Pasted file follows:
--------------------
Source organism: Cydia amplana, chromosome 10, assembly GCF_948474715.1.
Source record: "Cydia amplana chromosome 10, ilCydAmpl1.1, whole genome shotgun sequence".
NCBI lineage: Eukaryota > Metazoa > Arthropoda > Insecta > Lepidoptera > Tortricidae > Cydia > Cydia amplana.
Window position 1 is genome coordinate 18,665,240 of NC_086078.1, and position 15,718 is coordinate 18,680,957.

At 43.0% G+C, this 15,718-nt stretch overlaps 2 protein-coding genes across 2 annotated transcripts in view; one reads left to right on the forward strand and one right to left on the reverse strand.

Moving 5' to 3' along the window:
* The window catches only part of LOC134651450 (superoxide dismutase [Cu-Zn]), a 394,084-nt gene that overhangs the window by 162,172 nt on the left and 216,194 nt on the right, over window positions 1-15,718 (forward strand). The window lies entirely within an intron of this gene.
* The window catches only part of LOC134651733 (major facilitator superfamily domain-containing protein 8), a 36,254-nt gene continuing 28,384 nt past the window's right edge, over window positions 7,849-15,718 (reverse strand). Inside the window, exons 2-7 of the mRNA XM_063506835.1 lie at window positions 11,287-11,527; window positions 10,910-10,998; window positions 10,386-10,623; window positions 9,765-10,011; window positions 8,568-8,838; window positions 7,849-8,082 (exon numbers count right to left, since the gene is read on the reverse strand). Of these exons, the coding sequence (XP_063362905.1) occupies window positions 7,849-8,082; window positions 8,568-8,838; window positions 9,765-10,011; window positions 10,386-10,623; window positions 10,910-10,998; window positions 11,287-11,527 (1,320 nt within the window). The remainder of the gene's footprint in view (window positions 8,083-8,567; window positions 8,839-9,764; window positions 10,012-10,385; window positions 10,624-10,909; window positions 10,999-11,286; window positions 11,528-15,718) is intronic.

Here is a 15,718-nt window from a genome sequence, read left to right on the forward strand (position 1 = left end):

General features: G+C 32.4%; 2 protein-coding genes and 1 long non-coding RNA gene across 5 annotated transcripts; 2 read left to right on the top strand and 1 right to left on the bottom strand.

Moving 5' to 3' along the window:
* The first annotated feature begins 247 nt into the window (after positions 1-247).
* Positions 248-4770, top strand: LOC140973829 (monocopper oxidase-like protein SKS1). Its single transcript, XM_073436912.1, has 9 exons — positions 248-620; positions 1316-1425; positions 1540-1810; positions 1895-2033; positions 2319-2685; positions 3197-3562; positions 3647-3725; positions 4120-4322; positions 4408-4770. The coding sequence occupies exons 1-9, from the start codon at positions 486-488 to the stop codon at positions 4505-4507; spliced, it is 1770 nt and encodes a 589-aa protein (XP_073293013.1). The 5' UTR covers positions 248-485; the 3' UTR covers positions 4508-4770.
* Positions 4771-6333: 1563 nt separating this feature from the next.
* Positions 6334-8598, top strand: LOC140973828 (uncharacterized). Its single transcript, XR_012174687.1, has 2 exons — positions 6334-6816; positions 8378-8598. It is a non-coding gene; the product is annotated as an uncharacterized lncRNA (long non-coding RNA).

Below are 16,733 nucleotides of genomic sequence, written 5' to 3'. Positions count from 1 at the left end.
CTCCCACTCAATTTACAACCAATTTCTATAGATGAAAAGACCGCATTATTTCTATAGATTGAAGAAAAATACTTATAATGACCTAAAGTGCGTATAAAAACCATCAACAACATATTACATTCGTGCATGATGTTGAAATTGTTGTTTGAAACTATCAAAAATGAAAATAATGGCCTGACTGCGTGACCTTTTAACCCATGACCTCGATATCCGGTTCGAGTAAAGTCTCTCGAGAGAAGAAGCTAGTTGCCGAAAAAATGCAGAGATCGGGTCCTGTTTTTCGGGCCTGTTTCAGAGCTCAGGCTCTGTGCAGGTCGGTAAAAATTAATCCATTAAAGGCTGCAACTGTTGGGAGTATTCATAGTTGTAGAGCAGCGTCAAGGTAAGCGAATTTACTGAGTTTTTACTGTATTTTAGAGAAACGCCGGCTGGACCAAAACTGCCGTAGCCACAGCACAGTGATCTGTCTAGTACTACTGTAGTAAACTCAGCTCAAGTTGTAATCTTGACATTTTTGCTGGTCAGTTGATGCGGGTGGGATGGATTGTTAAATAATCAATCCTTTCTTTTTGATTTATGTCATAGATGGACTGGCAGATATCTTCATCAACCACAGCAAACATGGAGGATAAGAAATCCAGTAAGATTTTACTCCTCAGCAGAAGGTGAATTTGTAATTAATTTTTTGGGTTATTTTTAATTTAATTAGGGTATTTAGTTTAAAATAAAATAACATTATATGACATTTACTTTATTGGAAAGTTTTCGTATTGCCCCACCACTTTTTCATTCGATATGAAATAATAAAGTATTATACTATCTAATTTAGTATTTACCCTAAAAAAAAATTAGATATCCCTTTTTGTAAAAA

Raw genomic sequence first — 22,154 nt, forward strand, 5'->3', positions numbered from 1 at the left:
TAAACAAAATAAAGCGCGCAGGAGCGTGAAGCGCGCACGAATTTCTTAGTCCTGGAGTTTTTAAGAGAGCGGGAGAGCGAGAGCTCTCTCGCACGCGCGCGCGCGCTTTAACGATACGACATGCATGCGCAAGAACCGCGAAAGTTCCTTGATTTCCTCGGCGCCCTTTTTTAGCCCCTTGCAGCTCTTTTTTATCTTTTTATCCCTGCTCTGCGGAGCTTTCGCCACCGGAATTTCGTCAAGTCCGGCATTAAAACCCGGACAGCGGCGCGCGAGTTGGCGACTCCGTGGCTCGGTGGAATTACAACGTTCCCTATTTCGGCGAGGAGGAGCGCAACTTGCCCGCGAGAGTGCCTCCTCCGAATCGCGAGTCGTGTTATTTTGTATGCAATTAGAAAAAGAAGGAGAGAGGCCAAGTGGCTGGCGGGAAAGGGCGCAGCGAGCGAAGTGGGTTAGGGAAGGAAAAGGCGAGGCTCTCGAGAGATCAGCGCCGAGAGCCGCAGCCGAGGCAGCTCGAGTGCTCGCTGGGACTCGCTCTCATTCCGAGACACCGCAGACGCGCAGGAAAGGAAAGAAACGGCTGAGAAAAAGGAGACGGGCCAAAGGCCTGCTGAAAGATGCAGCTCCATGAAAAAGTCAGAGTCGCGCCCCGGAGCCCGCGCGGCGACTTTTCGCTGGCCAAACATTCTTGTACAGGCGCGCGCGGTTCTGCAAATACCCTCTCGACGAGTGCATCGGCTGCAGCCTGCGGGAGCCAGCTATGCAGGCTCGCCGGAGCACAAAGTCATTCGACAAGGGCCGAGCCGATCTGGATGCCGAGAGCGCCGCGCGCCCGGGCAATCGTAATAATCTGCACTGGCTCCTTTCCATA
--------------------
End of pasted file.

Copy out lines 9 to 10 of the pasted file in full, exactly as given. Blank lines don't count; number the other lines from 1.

Here is a 15,718-nt window from a genome sequence, read left to right on the forward strand (position 1 = left end):

General features: G+C 32.4%; 2 protein-coding genes and 1 long non-coding RNA gene across 5 annotated transcripts; 2 read left to right on the top strand and 1 right to left on the bottom strand.